In addition to Sharia law and killing for Allah for a first-class ticket to the Islamic version of heaven with 72 virgins based on a reading in the hadith, there’s an end-of-the-world aspect to Islam.
Here’s how Joel Rosenberg, author of a number prophecy books, has been addressing the topic of an “apocalyptic Islam.” The following is from an interview he did with the Christian Post:
“We are not simply facing a threat from radical Islam. At the core, we are actually facing something even worse. We face the threat of apocalyptic Islam. For the first time in human history, we now are faced with two nation-states whose leaders are driven by an end-of-the-world [theology].
“The Islamic Republic of Iran [is] led by men that believe that the end of the world is at hand and they have a Shiite Islamic theology. That is why they are trying to build a nuclear weapons program. Why? Because they believe the way to bring the coming of the Islamic Messiah, the Mahdi or the 12th Imam, is to annihilate Israel and the United States. That is Shiite apocalyptic Islam. It is not just radical; it’s apocalyptic.”
I find all of this very interesting since Joel Rosenberg is a believer in a Christian version of apocalypticism. He’s written many books on the subject, and all of them are written from the perspective that the end-times are right around the corner.
Rosenberg’s apocalypticism is different from that of Islam in that he is not advocating for Christians to take an active part in bringing in the end times. For example, in his book Epicenter he argues for a near prophetic event based on chapters 38 and 39 in the book of Ezekiel. These two chapters have been used for a long time by prophecy writers. As world events change, the players and circumstances change.
In 1970, Hal Lindsey argued that Russia was the end-time bad guy. When the political sands shifted, Islam became the end-time provocateur. “In early Christian terms, Gog and Magog were often identified with the Romans and their emperor. Eusebius [of Caesarea] seems to have been the first church father to suggest this identification. In his view, Gog . . . stands for the Roman Imperium.”1 When Rome passed from the world stage, the Gog and Magog candidates of Ezekiel 38-39 were given new prophetic identities (see chart).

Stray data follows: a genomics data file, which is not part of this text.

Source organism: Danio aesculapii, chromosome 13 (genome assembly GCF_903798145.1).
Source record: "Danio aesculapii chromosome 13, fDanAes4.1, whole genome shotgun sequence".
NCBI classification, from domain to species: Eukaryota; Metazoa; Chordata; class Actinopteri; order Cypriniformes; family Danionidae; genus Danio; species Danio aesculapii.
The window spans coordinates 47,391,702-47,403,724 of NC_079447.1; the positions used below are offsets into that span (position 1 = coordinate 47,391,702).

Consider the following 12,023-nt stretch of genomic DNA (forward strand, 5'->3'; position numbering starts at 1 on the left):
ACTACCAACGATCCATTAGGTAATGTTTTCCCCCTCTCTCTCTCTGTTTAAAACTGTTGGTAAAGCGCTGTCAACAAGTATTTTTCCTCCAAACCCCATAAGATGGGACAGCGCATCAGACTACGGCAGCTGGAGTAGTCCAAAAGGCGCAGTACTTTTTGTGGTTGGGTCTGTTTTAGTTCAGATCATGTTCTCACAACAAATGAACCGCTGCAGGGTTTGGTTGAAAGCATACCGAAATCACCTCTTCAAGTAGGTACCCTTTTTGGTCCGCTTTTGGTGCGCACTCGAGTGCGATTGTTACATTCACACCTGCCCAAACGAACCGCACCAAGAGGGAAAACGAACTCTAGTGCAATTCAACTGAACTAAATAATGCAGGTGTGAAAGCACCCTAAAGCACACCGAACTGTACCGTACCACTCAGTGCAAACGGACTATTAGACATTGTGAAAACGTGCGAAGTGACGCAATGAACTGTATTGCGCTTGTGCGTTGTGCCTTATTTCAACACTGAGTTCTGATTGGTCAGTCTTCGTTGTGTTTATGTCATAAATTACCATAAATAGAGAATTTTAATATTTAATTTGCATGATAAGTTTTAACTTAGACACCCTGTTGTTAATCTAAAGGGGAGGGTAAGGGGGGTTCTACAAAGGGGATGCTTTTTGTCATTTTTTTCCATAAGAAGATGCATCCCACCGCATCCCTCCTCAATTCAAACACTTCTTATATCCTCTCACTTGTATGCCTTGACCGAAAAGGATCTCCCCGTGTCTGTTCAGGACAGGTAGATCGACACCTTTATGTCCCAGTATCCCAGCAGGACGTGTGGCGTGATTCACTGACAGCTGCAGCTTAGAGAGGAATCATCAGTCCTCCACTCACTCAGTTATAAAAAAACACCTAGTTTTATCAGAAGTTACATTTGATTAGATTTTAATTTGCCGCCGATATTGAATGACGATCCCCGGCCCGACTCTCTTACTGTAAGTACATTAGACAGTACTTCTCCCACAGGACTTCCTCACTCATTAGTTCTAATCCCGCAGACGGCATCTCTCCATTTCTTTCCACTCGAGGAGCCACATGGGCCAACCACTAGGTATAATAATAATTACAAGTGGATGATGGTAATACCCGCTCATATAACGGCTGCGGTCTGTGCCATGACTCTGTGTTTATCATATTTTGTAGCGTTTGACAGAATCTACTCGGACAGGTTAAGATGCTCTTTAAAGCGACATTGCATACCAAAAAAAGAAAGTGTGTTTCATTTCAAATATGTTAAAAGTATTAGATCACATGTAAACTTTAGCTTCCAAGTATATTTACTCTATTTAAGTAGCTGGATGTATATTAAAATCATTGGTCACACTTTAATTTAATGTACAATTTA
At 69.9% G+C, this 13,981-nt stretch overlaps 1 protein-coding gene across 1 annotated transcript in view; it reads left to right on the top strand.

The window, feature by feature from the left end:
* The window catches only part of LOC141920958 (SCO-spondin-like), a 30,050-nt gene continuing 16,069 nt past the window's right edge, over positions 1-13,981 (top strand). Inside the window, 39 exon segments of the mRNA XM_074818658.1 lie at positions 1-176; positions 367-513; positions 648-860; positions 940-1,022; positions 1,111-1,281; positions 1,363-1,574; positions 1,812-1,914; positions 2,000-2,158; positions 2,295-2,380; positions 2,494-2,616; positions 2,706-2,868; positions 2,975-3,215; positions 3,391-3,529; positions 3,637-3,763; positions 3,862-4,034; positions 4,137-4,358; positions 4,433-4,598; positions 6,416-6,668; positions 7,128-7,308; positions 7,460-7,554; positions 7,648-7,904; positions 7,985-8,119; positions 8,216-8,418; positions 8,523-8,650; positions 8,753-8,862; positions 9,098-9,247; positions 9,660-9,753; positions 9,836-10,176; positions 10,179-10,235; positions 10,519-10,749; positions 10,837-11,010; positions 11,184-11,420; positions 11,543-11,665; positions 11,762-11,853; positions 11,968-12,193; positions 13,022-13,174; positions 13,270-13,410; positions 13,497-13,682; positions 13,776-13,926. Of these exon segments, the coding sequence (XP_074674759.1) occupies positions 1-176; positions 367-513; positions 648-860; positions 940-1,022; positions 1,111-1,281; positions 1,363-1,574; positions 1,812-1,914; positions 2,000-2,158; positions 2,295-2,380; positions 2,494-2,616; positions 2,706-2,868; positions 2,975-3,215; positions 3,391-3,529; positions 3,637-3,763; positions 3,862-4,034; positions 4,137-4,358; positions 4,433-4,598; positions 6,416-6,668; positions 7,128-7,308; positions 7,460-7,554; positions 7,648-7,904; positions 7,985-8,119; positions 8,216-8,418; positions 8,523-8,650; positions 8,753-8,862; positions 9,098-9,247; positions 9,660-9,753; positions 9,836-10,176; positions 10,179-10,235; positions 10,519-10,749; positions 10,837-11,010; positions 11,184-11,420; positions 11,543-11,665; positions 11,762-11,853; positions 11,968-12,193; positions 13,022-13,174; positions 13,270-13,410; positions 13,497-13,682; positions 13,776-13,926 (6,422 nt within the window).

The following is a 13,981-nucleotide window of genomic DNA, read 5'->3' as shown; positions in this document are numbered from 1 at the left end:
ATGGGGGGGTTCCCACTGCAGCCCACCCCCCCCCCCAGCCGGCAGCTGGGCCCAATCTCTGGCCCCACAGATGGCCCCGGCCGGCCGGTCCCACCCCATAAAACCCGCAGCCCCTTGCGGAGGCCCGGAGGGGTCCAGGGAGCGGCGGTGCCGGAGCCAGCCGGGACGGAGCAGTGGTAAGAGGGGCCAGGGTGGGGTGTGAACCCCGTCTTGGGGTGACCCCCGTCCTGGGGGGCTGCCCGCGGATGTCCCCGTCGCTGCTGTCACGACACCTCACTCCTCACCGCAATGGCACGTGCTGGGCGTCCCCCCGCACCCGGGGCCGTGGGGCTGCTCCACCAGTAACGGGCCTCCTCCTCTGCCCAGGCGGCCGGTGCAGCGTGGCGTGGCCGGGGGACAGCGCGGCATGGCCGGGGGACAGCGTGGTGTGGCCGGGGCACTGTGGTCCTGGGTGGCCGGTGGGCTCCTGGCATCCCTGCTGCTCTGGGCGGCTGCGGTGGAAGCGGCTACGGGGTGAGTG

Lindsey predicted that it would all come to an end 40 years after Israel became a nation again in 1948. As the 40-year generation timing was about to run out, Lindsey wrote that he did not know “how long a Biblical generation is. Perhaps somewhere between sixty and eighty years. The state of Israel was established in 1948. There are a lot of world leaders who are pointing to the 1980s as being the time of some very momentous events. Perhaps it will be then. But I feel certain that it will take place before the year 2000.”2
While Joel Rosenberg, Hal Lindsey, and many other modern-day prophecy writers may hold a different view of the apocalypse from that of the radical Islamists, their views immobilize millions of Christians who believe it’s all coming to an inevitable crash and there is nothing they or anybody else can do about it.
A number of political people are listening to Rosenberg, so much so that he has been dubbed a “modern-day Nostradamus,” not a very complimentary thing to say about a Christian. But with so much history of prophetic speculation in the past, the moniker fits. People have short memories. They forget or have never known that prophetic speculation in the light of world events has a long and failed track record.
The fear among people like me is that Rosenberg, like John Hagee, will give enough people in Congress a false prophetic narrative that will lead them to engage in a Middle East war. At the same time, millions of conservative Christians will see getting involved politically as unproductive because, as Rosenberg and others argue, they’ll be “raptured” to heaven before all hell breaks loose.
- J. Lust, “Gog,” Dictionary of Deities and Demons in the Bible, eds. Karel Van Der Toorn, Bob Becking, and Pieter W. Van Der Horst, 2nd rev. ed. (Grand Rapids, MI: Eerdmans, 1995), 375. [↩]
- Ward Gasque, “Future Fact? Future Fiction?” Christianity Today (15 April 1977), 40. [↩]